Home News A Multi-Disciplinary Approach to Mitigating Moisture Issues in Buildings

A Multi-Disciplinary Approach to Mitigating Moisture Issues in Buildings

Aaron Kovan

There are so many ways in which the presence of water can affect a building’s structure and function – keeping it out is a large part of the design consideration for exteriors, roofing and finishes. The most problematic damage can lead to structural integrity issues like rust, rotting, corrosion, and/or microbial growth and health issues for occupants. Surface tension and capillary action can migrate moisture away from the initial spot of intrusion, causing even greater impact.

However, despite all the best proactive measures for sealing a building and monitoring for water intrusion, it does sometimes happen! Suppose that after conducting a Property Condition Assessment as part of a commercial real estate transaction, or as a current property owner, you have found moisture somewhere on the property. Now what do you do?

A building assessment can identify indications of water intrusion, but a more thorough follow up study (also referred to as building forensics) is essential for determining exactly what the issue is, where it is, and through consultation with specialists, what the solution could be. For example, staining in tiles or building walls is a very common sign of past water damage or a current issue. But pinpointing the cause means potentially opening up crevices to figure out where the water might have migrated, if it was caused by a missing shingle, a puncture in the roofing membrane, a backup of roof drains, vegetative growth on the roof and hasn’t been cleared out, a crevice in the building allowing water in, or a myriad of other concerns. Depending on how high ground water is, foundations of buildings can also leak. For example, 75% of basement structures in the Midwest, have some level of water intrusion.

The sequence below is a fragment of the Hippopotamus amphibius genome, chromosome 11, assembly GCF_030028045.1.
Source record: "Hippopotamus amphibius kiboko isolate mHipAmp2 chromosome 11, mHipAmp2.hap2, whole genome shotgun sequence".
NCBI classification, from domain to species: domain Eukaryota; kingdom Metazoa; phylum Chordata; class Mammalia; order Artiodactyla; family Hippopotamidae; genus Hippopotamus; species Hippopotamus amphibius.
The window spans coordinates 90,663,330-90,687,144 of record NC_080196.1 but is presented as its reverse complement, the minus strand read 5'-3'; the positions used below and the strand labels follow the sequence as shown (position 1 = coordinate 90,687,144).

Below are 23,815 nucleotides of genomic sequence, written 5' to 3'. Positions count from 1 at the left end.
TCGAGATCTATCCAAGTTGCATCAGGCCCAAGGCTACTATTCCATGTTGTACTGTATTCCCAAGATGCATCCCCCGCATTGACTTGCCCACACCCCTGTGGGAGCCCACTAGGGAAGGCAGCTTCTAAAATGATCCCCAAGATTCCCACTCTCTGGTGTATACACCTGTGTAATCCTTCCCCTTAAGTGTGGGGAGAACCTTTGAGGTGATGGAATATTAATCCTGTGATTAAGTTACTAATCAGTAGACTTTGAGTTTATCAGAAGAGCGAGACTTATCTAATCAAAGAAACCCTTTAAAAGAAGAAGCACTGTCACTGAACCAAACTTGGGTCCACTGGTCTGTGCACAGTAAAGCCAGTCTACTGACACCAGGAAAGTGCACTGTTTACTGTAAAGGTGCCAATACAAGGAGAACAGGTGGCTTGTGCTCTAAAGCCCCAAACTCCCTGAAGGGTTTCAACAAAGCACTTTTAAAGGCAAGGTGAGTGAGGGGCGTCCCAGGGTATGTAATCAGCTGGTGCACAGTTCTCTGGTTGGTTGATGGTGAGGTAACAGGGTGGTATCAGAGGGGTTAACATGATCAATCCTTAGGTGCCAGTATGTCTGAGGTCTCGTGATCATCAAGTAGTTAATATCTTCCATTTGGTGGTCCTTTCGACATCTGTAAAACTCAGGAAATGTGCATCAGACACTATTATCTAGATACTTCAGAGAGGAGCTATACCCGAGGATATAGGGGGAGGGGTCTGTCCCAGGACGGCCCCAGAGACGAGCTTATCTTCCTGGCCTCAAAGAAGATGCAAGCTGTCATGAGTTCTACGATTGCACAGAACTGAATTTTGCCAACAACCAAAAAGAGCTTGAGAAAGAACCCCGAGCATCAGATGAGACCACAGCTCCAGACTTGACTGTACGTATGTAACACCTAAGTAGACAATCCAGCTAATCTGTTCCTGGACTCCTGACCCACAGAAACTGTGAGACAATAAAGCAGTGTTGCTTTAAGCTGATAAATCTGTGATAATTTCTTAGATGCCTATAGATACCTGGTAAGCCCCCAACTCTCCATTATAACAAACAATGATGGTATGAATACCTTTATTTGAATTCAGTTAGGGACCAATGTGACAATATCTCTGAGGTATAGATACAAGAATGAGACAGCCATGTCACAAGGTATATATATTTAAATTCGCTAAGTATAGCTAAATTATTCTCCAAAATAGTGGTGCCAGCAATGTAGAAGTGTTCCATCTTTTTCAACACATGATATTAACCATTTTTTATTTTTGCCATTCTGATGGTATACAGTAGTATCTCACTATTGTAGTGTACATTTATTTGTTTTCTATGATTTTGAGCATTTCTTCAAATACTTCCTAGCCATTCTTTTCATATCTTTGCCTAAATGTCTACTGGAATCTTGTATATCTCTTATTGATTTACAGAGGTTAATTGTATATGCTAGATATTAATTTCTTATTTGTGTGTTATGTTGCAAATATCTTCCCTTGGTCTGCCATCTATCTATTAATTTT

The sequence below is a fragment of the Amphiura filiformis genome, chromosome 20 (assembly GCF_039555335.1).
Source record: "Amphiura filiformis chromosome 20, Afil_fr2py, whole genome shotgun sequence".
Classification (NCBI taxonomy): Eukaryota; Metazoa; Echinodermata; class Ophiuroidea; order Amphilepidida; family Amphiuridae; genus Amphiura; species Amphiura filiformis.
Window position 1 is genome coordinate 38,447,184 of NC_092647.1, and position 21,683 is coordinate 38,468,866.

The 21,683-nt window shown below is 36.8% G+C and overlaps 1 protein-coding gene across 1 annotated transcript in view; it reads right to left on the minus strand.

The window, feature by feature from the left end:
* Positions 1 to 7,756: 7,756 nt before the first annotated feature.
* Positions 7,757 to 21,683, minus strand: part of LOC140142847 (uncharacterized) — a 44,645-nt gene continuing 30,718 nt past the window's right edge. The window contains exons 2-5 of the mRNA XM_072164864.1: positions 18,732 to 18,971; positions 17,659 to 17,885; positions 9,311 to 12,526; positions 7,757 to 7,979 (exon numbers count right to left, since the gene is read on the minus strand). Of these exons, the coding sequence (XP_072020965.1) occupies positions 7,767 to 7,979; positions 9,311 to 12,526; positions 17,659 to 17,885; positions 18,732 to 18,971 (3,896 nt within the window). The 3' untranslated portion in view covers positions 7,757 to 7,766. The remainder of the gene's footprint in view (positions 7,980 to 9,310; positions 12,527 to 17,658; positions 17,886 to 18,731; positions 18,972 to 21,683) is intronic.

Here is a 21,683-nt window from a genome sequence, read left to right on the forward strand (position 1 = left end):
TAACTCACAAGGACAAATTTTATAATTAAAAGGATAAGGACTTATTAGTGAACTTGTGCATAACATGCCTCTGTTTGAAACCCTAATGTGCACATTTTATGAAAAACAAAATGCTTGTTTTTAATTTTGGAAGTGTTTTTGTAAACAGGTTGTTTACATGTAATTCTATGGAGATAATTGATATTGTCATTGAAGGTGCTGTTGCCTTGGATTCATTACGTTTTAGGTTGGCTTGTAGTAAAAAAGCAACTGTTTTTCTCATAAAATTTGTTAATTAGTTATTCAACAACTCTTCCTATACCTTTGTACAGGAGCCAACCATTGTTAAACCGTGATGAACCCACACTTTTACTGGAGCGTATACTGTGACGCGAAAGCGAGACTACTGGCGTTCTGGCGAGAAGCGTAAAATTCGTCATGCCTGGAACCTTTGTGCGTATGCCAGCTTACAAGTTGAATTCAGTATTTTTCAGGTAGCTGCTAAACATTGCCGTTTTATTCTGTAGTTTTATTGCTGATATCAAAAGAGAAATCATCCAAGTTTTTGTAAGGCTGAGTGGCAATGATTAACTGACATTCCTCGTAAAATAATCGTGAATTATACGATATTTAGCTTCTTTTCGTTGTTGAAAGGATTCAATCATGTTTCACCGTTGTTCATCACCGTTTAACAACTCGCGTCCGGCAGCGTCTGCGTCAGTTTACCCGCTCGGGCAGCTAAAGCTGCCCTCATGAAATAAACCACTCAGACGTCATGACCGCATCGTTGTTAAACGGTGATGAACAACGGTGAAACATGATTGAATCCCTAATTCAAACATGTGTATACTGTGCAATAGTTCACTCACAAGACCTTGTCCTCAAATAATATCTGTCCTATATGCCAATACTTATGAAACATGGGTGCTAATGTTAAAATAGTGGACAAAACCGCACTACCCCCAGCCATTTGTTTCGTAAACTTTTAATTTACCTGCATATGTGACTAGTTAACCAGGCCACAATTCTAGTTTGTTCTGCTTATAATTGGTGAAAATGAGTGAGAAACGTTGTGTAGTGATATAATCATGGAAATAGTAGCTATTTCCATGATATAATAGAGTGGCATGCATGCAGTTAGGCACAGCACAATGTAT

A forensics investigative team is therefore an indispensable resource for elucidating this complex engineering issue, both in terms of locating the source, as well as assessing the extent of damage and how to best remediate it. Moreover, “simple” signs of minimal moisture or leaking often belie the true extent of the damage. Two “in the field” case studies below illustrate this perfectly.

Small Drips, Big Problems: Two Case Studies My team performed a Property Condition Assessment on brand new high-end condominium high-rise in Minneapolis. The building was equipped with a rooftop pool. During the PCA, the engineering consultant noted signs of water intrusion in the lobby’s ceiling tiles, potentially signaling a roof leak. A subsequent forensics investigation methodically examined the building’s ceiling hatches and access panels – looking at moisture patterns, which ultimately tracked the path of the water to the rooftop pool. The next step was examining how the leak happened. Despite draining the pool, and its liner, the leaking continued. Next, the engineers flood tested roof deck carefully section by section and ultimately determined that the source of the leak was neither cracks in the roof deck or a pool malfunction. The culprit turned out to be a blockage in the draining system of the secondary containment (possibly incurred during the construction phase). Ultimately, the building owners had to pull out the pool, fix the drain, and build a new pool.